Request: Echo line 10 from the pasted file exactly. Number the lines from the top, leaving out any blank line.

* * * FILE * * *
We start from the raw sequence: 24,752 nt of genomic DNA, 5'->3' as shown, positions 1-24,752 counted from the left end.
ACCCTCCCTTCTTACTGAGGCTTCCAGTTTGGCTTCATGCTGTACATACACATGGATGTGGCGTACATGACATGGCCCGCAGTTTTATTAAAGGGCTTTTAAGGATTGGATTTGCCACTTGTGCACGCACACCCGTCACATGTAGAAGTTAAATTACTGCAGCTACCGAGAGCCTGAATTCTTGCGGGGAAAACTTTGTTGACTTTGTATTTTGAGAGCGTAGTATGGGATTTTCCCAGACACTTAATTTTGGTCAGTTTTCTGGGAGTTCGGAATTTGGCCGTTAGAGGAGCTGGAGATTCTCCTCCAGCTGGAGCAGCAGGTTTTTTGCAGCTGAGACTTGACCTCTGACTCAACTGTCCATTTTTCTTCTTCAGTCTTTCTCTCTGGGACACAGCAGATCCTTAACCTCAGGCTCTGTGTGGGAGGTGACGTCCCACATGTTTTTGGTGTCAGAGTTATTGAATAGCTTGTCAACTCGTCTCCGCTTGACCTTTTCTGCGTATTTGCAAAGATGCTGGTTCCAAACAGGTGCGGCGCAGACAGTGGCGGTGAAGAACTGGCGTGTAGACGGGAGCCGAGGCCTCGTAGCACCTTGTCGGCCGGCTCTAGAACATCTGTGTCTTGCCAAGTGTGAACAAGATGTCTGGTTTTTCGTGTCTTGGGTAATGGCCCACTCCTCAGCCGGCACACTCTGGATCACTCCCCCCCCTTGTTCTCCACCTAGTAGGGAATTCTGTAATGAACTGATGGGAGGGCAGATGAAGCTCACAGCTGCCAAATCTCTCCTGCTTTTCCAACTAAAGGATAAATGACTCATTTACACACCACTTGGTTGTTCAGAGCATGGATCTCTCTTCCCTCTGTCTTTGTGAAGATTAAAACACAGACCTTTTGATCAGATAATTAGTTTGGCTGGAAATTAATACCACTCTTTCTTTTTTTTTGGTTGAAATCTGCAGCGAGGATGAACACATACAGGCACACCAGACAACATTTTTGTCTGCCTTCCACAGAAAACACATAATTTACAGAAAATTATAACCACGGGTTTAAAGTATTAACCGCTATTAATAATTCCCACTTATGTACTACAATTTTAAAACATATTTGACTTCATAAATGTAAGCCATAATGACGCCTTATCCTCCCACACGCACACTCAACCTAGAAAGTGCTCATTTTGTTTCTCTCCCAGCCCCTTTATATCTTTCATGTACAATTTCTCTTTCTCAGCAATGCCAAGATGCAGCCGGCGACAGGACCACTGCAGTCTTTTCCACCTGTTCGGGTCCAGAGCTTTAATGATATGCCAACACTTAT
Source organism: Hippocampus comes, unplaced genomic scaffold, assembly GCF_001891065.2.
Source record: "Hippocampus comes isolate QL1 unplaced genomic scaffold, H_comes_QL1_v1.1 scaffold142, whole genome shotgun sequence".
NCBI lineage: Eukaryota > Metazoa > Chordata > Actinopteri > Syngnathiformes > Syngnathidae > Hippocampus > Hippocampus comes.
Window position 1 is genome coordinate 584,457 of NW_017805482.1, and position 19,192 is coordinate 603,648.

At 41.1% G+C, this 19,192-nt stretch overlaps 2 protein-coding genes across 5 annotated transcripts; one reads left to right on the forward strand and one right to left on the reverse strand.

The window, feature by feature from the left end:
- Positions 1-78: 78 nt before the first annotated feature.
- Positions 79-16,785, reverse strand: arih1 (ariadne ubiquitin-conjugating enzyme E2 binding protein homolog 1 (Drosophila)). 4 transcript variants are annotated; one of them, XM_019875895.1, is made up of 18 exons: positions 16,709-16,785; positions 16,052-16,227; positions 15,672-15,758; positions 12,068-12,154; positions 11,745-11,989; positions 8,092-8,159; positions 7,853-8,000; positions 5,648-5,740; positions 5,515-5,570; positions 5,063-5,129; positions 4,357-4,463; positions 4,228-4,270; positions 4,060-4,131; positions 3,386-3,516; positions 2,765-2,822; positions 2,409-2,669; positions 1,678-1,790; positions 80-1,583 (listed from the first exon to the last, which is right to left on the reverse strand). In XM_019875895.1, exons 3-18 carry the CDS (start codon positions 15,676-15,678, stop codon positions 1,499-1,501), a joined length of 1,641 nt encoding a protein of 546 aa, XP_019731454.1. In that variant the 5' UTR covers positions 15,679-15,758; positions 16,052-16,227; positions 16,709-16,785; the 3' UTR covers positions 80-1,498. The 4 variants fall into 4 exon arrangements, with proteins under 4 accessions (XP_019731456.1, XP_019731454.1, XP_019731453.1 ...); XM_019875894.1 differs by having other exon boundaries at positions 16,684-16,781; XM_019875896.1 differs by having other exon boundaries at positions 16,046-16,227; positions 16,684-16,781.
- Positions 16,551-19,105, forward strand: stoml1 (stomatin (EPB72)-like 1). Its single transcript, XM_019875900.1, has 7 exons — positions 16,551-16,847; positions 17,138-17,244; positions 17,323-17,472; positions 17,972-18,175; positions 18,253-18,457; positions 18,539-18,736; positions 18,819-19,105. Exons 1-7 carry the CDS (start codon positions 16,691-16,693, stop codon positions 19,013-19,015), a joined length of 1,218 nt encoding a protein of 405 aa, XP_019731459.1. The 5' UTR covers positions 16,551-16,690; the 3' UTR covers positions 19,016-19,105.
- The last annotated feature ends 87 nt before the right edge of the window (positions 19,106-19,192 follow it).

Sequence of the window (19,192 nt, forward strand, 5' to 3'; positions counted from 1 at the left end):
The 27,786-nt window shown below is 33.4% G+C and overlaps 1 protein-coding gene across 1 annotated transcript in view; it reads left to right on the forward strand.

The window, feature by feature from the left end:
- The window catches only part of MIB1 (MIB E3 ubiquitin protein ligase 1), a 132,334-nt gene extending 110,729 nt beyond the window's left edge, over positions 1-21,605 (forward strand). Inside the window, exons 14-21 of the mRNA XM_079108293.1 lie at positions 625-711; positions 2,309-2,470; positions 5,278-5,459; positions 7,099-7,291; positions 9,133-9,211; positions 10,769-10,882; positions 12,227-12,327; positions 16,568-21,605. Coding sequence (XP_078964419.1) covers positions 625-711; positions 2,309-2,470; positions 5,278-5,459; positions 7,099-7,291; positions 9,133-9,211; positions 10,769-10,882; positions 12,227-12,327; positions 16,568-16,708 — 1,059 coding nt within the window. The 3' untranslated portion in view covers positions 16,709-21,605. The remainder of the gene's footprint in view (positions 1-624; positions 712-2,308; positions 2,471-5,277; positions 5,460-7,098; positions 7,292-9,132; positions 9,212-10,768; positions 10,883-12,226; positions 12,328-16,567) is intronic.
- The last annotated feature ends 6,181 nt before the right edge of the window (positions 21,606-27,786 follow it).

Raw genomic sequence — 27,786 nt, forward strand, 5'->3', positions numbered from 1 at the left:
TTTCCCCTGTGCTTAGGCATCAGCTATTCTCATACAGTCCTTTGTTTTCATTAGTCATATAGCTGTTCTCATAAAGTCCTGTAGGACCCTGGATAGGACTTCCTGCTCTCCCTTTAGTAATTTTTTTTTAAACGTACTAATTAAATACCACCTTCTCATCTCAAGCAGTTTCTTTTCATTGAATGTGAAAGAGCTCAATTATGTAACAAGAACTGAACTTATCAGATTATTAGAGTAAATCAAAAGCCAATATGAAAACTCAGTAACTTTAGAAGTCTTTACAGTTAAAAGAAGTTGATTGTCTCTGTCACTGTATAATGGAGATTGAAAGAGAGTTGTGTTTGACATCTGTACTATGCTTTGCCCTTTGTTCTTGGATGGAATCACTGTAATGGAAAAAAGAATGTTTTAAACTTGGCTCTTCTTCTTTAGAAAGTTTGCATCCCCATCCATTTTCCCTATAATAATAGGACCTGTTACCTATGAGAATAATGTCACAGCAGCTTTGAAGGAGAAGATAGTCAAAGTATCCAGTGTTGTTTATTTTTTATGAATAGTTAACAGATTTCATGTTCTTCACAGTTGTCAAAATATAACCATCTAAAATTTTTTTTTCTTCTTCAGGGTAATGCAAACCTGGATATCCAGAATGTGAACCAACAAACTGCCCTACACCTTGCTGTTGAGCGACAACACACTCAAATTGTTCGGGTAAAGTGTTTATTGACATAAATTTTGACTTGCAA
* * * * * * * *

- Positions 79-16,785, reverse strand: arih1 (ariadne ubiquitin-conjugating enzyme E2 binding protein homolog 1 (Drosophila)). 4 transcript variants are annotated; one of them, XM_019875895.1, is made up of 18 exons: positions 16,709-16,785; positions 16,052-16,227; positions 15,672-15,758; positions 12,068-12,154; positions 11,745-11,989; positions 8,092-8,159; positions 7,853-8,000; positions 5,648-5,740; positions 5,515-5,570; positions 5,063-5,129; positions 4,357-4,463; positions 4,228-4,270; positions 4,060-4,131; positions 3,386-3,516; positions 2,765-2,822; positions 2,409-2,669; positions 1,678-1,790; positions 80-1,583 (listed from the first exon to the last, which is right to left on the reverse strand). In XM_019875895.1, exons 3-18 carry the CDS (start codon positions 15,676-15,678, stop codon positions 1,499-1,501), a joined length of 1,641 nt encoding a protein of 546 aa, XP_019731454.1. In that variant the 5' UTR covers positions 15,679-15,758; positions 16,052-16,227; positions 16,709-16,785; the 3' UTR covers positions 80-1,498. The 4 variants fall into 4 exon arrangements, with proteins under 4 accessions (XP_019731456.1, XP_019731454.1, XP_019731453.1 ...); XM_019875894.1 differs by having other exon boundaries at positions 16,684-16,781; XM_019875896.1 differs by having other exon boundaries at positions 16,046-16,227; positions 16,684-16,781.